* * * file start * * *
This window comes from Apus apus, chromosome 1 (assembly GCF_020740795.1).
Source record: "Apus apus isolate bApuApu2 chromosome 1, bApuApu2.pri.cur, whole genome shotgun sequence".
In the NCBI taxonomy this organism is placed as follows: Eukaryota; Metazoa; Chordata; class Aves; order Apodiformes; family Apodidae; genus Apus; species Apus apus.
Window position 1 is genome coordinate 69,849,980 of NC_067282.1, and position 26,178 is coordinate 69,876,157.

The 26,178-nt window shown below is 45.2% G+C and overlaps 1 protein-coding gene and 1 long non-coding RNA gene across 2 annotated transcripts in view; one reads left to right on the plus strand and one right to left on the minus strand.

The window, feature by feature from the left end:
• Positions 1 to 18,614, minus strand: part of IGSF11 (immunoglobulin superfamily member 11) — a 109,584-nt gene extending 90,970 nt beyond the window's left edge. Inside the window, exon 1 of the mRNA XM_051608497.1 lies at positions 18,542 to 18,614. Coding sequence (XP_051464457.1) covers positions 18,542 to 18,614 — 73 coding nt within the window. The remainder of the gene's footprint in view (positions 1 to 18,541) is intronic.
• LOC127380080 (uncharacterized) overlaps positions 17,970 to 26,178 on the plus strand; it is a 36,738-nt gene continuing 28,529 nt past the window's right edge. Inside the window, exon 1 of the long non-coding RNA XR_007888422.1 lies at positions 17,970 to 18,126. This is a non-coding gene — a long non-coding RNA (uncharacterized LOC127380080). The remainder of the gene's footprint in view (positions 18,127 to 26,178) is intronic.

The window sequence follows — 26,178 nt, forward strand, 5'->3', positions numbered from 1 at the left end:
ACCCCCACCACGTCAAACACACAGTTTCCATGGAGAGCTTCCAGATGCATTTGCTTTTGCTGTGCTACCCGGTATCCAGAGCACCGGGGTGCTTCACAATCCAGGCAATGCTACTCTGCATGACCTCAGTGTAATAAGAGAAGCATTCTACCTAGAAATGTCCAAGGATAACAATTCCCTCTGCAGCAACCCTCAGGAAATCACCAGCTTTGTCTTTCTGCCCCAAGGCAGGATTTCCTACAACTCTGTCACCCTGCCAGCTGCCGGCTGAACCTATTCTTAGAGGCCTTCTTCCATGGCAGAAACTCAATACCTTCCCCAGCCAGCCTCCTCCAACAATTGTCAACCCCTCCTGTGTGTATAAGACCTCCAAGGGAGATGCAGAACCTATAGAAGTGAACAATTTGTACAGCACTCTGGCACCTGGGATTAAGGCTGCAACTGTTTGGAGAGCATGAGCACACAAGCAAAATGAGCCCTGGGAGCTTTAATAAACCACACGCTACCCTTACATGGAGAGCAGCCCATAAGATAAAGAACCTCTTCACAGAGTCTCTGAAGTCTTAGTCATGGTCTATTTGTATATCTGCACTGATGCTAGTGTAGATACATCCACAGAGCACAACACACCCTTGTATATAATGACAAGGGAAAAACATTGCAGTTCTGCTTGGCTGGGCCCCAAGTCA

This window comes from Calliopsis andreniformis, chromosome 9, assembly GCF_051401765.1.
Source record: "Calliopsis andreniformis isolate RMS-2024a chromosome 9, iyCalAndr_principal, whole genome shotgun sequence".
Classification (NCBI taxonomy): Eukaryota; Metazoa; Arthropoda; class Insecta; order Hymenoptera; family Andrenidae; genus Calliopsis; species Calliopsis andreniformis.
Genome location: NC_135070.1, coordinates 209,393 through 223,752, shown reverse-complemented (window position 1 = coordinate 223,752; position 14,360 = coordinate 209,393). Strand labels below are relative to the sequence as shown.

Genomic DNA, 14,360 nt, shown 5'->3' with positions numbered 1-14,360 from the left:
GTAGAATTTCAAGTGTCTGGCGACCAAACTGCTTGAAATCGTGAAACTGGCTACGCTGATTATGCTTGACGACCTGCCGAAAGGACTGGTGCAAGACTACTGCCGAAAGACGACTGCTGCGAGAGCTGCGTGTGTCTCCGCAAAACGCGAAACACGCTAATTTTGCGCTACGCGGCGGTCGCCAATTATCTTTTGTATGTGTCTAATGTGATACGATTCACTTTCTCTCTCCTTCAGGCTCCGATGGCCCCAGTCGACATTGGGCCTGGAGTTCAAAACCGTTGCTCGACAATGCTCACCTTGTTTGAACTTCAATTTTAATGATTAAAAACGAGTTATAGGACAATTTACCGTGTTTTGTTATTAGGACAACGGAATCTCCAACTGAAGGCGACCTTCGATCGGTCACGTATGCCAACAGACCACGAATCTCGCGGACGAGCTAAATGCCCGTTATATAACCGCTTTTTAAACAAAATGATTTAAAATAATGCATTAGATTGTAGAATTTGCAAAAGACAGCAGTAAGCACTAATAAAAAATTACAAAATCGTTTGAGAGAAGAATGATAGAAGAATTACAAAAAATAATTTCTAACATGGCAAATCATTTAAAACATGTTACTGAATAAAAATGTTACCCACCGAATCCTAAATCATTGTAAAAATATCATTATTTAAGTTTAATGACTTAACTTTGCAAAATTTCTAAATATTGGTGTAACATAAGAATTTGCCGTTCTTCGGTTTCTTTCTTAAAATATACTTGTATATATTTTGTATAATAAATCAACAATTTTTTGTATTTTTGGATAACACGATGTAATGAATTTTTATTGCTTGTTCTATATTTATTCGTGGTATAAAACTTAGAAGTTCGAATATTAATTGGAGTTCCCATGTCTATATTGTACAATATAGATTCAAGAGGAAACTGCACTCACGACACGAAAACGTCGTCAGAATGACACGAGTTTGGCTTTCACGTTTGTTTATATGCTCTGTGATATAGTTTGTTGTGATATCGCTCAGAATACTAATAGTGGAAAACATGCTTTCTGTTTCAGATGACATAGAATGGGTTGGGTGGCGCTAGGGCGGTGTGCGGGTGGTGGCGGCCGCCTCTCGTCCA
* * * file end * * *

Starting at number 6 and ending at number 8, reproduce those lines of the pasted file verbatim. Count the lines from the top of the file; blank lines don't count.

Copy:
The window, feature by feature from the left end:
• Positions 1 to 18,614, minus strand: part of IGSF11 (immunoglobulin superfamily member 11) — a 109,584-nt gene extending 90,970 nt beyond the window's left edge. Inside the window, exon 1 of the mRNA XM_051608497.1 lies at positions 18,542 to 18,614. Coding sequence (XP_051464457.1) covers positions 18,542 to 18,614 — 73 coding nt within the window. The remainder of the gene's footprint in view (positions 1 to 18,541) is intronic.
• LOC127380080 (uncharacterized) overlaps positions 17,970 to 26,178 on the plus strand; it is a 36,738-nt gene continuing 28,529 nt past the window's right edge. Inside the window, exon 1 of the long non-coding RNA XR_007888422.1 lies at positions 17,970 to 18,126. This is a non-coding gene — a long non-coding RNA (uncharacterized LOC127380080). The remainder of the gene's footprint in view (positions 18,127 to 26,178) is intronic.